Aims: Volatile phenols (4-ethylphenol and 4-ethylguaiacol) affect wine quality by imparting, above certain concentrations, aroma defects. This work aimed to evaluate the effect of some common oenological practices on the concentration of volatile phenols and the sensory impact of these odour-active compounds in wines.
Methods and results: The studied oenological practices were based on the addition of gum arabic, mannoproteins, yeast cell walls, lees, oak chips, dairy cream and potassium caseinate and on the application of a bubbled nitrogen stream. These treatments were applied to naturally contaminated wines containing volatile phenols at concentrations above detection threshold. The treated wines were characterised by chemical and sensory analysis. The most effective treatments in the reduction of the concentration of volatile phenols were the addition of fine lees, cream and potassium caseinate. Apart from being able to partially remove these compounds (approximately 35% removal), fine lees contributed to a greater “freshness” and complexity of the wines. Although the addition of cream did decrease the sensory impact of volatile phenols, it did not benefit the wines as these were strongly marked by dairy aromas. The use of oak chips, although it did not have a notable effect on the removal of volatile phenols, led to a significant reduction in the perception of these compounds.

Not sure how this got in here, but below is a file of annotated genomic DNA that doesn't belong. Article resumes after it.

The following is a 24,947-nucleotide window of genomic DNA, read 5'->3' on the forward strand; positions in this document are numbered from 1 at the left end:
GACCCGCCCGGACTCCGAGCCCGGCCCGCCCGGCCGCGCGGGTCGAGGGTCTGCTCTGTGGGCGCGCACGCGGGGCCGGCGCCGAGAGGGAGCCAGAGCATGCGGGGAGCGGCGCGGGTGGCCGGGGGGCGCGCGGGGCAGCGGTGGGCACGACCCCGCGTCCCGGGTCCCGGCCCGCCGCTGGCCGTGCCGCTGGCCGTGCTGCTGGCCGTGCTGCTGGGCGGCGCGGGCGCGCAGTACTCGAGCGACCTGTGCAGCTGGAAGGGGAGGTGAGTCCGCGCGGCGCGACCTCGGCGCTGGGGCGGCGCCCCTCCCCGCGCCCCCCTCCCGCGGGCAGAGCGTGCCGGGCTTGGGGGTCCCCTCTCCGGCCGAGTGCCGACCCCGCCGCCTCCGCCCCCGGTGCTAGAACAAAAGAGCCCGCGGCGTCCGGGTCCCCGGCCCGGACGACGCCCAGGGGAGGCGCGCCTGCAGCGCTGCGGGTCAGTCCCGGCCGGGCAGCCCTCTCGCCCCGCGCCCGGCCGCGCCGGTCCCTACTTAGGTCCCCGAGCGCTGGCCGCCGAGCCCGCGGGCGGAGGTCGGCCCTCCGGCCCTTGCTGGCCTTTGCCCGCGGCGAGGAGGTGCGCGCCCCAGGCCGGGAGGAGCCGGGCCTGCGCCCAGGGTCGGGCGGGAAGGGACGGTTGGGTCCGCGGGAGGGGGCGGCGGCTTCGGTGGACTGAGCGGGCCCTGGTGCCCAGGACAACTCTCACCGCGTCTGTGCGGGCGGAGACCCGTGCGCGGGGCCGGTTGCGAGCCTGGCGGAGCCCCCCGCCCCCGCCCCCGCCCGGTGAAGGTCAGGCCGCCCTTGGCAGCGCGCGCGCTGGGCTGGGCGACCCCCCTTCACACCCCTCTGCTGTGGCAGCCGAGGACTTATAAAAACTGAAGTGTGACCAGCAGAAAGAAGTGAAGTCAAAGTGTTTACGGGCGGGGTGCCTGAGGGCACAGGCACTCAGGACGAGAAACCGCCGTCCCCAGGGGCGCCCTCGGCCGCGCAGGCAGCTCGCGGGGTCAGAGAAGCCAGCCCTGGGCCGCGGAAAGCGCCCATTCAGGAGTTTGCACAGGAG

Conclusions: It is demonstrated that certain oenological practices may decrease the impact of volatile phenols in red wines.
Significance and impact of the study: Solutions, particularly applicable in a winemaking environment, are suggested to the wine industry.
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